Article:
Peter Thiel and Mitt Romney Part of $100 Million Funding Round for Company That Wants to Be the Apple of Smart Homes
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Vivint, a smarthome company based out of Provo, Utah, has raised $100 million in its first round of venture-capital funding.
That's a big number for any company, let alone one you may not have heard of.
Even more interesting, that investment was led by the famed investor and PayPal cofounder Peter Thiel alongside Solamere Capital, a venture firm cofounded by Mitt and Tagg Romney.
It's Thiel's only known investment in the smart home industry. In fact, Vivint's whole existence is out of the ordinary for these kinds of massive venture deals.
Vivint doesn't really sell gadgets the way companies such as Alphabet's Nest and Amazon do. In fact, beyond the smart home components it makes in-house, Vivint will sell you an Amazon Echo or a Nest Learning Thermostat, if you really want one.
Instead, Vivint sees itself more as a service than a product. Pay for a monthly service plan, which starts at about $54 a month, and the company's team of experts will install your smarter lights, thermostats, door locks, and whatever else and show you how to control all of it from its signature Vivint Sky smartphone app.
If anything breaks, Vivint has a dedicated 24-hour customer-service line to help you fix it. If it can't be fixed remotely, the company will send help. And its engineers are always integrating more products into the app.
Having experts handle the whole shebang is a welcome idea, given the weird, frustrating, and confusing state of the smart home market in which just getting started can be a huge headache.
"We don't sell a piece of hardware and walk away," Vivint CEO and founder Todd Pedersen says.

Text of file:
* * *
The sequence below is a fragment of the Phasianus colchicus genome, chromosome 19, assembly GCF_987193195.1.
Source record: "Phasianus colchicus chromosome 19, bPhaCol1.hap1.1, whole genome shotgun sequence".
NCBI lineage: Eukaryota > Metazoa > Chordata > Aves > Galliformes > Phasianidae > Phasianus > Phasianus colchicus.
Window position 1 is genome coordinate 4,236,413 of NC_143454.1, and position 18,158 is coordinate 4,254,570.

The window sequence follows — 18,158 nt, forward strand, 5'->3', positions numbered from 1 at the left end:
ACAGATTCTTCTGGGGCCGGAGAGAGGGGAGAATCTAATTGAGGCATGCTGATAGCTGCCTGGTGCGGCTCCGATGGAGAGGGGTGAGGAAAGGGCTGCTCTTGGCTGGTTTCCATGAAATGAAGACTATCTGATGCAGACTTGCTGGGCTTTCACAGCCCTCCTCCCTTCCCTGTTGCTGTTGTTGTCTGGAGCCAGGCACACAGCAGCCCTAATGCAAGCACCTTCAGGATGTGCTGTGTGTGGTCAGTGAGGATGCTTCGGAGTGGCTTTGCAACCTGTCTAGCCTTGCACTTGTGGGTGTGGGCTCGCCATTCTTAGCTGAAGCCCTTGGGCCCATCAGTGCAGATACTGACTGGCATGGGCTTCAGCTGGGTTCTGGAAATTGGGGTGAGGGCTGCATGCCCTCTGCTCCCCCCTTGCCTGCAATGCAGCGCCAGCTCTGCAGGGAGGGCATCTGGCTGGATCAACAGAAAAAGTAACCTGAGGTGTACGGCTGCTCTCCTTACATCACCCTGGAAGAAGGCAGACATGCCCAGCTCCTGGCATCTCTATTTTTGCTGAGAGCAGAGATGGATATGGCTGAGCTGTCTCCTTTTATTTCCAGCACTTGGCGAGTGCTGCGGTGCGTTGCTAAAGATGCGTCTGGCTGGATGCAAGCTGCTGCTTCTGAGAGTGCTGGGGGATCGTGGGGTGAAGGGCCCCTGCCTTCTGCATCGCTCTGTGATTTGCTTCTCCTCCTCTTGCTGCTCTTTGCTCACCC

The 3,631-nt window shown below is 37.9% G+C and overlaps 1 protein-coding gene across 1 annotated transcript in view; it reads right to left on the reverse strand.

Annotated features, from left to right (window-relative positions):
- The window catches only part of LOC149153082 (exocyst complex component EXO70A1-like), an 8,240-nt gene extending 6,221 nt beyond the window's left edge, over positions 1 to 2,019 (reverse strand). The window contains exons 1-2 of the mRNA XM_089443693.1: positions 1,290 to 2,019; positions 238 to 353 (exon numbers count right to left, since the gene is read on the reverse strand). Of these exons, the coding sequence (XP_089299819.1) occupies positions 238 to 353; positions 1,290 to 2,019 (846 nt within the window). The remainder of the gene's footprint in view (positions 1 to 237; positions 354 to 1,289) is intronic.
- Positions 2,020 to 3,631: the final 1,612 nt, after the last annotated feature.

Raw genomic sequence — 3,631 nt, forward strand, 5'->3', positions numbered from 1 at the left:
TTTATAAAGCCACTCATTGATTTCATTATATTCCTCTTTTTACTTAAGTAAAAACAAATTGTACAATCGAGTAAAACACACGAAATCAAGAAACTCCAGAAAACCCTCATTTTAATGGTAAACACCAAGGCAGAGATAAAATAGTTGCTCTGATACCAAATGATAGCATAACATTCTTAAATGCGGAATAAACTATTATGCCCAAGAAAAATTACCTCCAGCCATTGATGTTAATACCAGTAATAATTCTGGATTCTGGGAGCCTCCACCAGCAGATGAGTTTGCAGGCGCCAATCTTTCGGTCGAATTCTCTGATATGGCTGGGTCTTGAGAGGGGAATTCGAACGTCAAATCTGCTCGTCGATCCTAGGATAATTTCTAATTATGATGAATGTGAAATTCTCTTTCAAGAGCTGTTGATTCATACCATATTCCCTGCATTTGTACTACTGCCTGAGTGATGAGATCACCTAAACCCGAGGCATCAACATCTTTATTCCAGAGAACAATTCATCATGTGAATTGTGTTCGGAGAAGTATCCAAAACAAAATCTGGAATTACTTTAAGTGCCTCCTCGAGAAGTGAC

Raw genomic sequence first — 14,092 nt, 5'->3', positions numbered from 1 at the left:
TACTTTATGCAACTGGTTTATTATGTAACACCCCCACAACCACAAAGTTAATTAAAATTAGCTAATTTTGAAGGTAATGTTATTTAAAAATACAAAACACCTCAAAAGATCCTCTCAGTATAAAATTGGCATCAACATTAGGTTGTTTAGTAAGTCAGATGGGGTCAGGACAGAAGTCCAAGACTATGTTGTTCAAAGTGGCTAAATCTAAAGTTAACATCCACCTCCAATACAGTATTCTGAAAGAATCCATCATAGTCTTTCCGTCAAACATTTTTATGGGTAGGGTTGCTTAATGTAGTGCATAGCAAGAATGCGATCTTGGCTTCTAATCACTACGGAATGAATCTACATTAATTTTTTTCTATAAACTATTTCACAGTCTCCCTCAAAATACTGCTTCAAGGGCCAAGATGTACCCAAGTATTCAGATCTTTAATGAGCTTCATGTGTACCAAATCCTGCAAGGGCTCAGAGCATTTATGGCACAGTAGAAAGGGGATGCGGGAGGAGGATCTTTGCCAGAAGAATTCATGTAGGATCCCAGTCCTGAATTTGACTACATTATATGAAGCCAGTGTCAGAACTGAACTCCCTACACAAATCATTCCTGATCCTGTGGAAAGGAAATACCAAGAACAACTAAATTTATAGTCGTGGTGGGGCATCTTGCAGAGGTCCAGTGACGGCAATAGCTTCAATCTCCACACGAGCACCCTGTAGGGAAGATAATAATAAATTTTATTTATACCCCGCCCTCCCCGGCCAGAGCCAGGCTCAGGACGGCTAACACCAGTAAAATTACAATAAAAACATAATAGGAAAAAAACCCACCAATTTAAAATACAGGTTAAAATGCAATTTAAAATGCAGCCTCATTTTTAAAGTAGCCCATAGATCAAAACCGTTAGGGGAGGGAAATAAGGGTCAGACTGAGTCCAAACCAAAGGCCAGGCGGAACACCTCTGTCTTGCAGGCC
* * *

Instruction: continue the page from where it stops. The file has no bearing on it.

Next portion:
Vivint's business model has a lot of overhead, Pedersen says. Customers on average have $1,200 of product placed in their home covered by the company's service plan, and that's beyond the cost of getting everything installed. Pedersen says that if a customer ditches Vivint, it can take the company 3 1/2 years to recoup that cost.
But customers like Vivint's service so much, Pedersen says, that among its million customers, the average length of an account with the company is nine years. More important, Vivint says that it posted $650 million in revenue in 2015, with $387 million in EBITDA, a measure of profitability.
Outside the echo chamber
Vivint's novel approach comes from outside what Vivint president Alex Dunn calls "the Silicon Valley echo chamber."
The company was founded in 1999 as APX Alarm Security Solutions, your stock-standard house alarm system dealer. Over time, its ambitions got grander: In 2006 it started doing the home-alarm monitoring itself so it could own more customer relationships after the installation phase.
By 2011 the company saw the smart home trend coming and went to its alarm-system suppliers to ask whether they were working on anything that could help it make that transition. But the suppliers thought it was a fad, and they weren't shy about telling Vivint as much.
"We were truthfully laughed at," Pedersen remembers.
Undeterred, Pedersen says, Vivint still believed in the smart home and decided it would pursue it. APX Alarm became Vivint Smart Home in 2011, with a $565 million loan from Goldman Sachs to bring its vision to fruition.
A system, not a product
In 2011, Pedersen says, Vivint's business was still 95 percent tied to home alarms. That has since shifted to 87 percent in smart homes.
Vivint's vision hinges on selling an experience, not a single product, Pedersen says. People don't want a gadget, and they certainly don't want to have to navigate the ever-changing world of smart home standardization.
They just want technology that can help them save time and energy and maybe impress their friends. And so Vivint focuses on making sure customers have a good experience, hiding how the sausage is made. Pedersen likens it to how the Apple II was the first PC that took what had been something that was very much for hobbyists and made it accessible to normal people.
"I'm not buying a computer anymore -- I'm buying a system," Pedersen says of the Apple II.
It's this integrated approach that appealed to Thiel, Pedersen says. It means Vivint can go to any customer, anywhere, and deploy teams that know exactly how to give a home a little more intelligence under the hood. It cuts down on complexity and makes it consumable to everyone, while also opening the door for customers to upgrade their plans later.
That is why Vivint wanted to take the money in the first place, despite its disconnect from the world of Silicon Valley and its profitability, Pedersen says. They already do business all across the US, Canada, and New Zealand. Now they want to do more, in more places, all over the world.
"For us, this is much, much more strategic," Pedersen says.